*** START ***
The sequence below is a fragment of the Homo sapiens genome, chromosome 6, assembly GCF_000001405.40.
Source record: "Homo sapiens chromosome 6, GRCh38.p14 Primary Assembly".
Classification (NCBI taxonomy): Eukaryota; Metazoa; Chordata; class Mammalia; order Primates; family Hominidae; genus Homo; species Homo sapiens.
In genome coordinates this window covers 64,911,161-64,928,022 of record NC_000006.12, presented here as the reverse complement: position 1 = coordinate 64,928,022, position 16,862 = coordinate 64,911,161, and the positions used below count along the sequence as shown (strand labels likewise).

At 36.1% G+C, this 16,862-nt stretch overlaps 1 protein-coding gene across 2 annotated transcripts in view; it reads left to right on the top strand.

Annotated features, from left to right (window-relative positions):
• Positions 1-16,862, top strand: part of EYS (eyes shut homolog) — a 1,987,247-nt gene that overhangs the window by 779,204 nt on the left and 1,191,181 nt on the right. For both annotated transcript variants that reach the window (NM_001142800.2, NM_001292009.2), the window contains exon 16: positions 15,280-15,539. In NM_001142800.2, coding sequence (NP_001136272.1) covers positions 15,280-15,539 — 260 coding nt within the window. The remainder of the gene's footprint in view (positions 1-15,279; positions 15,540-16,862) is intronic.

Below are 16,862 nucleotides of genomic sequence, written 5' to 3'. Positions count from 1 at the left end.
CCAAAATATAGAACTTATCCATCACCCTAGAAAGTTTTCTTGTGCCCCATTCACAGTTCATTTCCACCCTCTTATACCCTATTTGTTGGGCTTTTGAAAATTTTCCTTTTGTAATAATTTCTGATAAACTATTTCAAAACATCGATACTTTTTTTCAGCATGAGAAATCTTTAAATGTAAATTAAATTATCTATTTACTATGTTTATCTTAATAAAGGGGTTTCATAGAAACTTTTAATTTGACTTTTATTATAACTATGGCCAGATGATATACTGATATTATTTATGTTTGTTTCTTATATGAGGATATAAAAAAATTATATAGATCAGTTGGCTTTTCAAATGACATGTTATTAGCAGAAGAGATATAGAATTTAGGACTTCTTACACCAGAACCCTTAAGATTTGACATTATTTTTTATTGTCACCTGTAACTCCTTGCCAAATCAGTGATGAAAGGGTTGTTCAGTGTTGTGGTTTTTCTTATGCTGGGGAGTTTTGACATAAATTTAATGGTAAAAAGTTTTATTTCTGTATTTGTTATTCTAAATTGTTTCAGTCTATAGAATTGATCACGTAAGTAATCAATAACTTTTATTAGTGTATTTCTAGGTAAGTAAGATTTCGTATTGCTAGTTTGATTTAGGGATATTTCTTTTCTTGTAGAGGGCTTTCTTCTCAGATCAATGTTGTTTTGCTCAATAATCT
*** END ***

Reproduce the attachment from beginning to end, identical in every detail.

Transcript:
The sequence below is a fragment of the Homo sapiens genome, chromosome 6, assembly GCF_000001405.40.
Source record: "Homo sapiens chromosome 6, GRCh38.p14 Primary Assembly".
Classification (NCBI taxonomy): Eukaryota; Metazoa; Chordata; class Mammalia; order Primates; family Hominidae; genus Homo; species Homo sapiens.
In genome coordinates this window covers 64,911,161-64,928,022 of record NC_000006.12, presented here as the reverse complement: position 1 = coordinate 64,928,022, position 16,862 = coordinate 64,911,161, and the positions used below count along the sequence as shown (strand labels likewise).

At 36.1% G+C, this 16,862-nt stretch overlaps 1 protein-coding gene across 2 annotated transcripts in view; it reads left to right on the top strand.

Annotated features, from left to right (window-relative positions):
• Positions 1-16,862, top strand: part of EYS (eyes shut homolog) — a 1,987,247-nt gene that overhangs the window by 779,204 nt on the left and 1,191,181 nt on the right. For both annotated transcript variants that reach the window (NM_001142800.2, NM_001292009.2), the window contains exon 16: positions 15,280-15,539. In NM_001142800.2, coding sequence (NP_001136272.1) covers positions 15,280-15,539 — 260 coding nt within the window. The remainder of the gene's footprint in view (positions 1-15,279; positions 15,540-16,862) is intronic.

Below are 16,862 nucleotides of genomic sequence, written 5' to 3'. Positions count from 1 at the left end.
CCAAAATATAGAACTTATCCATCACCCTAGAAAGTTTTCTTGTGCCCCATTCACAGTTCATTTCCACCCTCTTATACCCTATTTGTTGGGCTTTTGAAAATTTTCCTTTTGTAATAATTTCTGATAAACTATTTCAAAACATCGATACTTTTTTTCAGCATGAGAAATCTTTAAATGTAAATTAAATTATCTATTTACTATGTTTATCTTAATAAAGGGGTTTCATAGAAACTTTTAATTTGACTTTTATTATAACTATGGCCAGATGATATACTGATATTATTTATGTTTGTTTCTTATATGAGGATATAAAAAAATTATATAGATCAGTTGGCTTTTCAAATGACATGTTATTAGCAGAAGAGATATAGAATTTAGGACTTCTTACACCAGAACCCTTAAGATTTGACATTATTTTTTATTGTCACCTGTAACTCCTTGCCAAATCAGTGATGAAAGGGTTGTTCAGTGTTGTGGTTTTTCTTATGCTGGGGAGTTTTGACATAAATTTAATGGTAAAAAGTTTTATTTCTGTATTTGTTATTCTAAATTGTTTCAGTCTATAGAATTGATCACGTAAGTAATCAATAACTTTTATTAGTGTATTTCTAGGTAAGTAAGATTTCGTATTGCTAGTTTGATTTAGGGATATTTCTTTTCTTGTAGAGGGCTTTCTTCTCAGATCAATGTTGTTTTGCTCAATAATCT